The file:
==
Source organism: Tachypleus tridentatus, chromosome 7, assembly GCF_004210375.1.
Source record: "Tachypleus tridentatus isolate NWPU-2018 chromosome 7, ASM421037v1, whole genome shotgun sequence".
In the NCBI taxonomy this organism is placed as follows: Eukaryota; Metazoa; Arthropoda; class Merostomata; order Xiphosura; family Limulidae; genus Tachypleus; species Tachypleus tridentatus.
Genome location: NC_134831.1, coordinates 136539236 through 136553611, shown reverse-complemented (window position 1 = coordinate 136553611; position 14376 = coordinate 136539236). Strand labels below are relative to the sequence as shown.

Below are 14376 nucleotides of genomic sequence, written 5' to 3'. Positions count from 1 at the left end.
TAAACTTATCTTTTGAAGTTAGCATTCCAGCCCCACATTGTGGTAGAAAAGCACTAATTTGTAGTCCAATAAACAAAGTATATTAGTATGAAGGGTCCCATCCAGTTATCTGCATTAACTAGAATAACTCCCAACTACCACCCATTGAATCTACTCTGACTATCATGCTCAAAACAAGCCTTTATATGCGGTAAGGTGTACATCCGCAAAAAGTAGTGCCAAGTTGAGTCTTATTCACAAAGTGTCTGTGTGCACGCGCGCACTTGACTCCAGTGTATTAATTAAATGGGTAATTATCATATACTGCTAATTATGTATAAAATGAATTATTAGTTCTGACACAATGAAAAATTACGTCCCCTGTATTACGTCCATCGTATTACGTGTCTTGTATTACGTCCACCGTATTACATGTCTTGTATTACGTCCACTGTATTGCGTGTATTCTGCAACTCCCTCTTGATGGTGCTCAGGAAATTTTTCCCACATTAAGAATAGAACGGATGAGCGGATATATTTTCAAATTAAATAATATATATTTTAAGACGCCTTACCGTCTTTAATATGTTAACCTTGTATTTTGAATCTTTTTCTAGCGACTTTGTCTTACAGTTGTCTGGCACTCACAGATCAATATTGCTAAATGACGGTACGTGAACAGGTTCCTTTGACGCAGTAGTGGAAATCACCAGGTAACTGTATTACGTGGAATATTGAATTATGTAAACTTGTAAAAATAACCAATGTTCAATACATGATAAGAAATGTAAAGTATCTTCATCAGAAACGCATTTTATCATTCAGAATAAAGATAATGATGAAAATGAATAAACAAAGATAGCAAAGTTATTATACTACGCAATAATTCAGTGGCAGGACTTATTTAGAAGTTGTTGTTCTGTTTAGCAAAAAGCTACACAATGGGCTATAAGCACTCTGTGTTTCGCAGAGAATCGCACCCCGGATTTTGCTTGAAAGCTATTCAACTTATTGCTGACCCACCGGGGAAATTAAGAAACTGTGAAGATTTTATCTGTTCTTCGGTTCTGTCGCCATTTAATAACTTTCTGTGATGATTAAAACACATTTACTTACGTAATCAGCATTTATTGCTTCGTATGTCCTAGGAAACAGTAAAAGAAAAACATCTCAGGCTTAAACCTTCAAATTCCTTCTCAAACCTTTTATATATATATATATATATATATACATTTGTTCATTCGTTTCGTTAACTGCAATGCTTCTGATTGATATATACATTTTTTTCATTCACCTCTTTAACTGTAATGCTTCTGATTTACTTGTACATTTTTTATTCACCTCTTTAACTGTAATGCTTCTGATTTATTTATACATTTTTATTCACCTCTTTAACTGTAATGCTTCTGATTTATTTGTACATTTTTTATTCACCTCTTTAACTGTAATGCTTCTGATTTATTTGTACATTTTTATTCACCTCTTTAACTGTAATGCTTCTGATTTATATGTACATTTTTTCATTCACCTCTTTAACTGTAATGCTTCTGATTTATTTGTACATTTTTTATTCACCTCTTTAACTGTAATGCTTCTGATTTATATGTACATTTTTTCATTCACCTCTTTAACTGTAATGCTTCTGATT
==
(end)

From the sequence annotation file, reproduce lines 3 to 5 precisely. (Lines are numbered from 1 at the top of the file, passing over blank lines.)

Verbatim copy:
In the NCBI taxonomy this organism is placed as follows: Eukaryota; Metazoa; Arthropoda; class Merostomata; order Xiphosura; family Limulidae; genus Tachypleus; species Tachypleus tridentatus.
Genome location: NC_134831.1, coordinates 136539236 through 136553611, shown reverse-complemented (window position 1 = coordinate 136553611; position 14376 = coordinate 136539236). Strand labels below are relative to the sequence as shown.

Below are 14376 nucleotides of genomic sequence, written 5' to 3'. Positions count from 1 at the left end.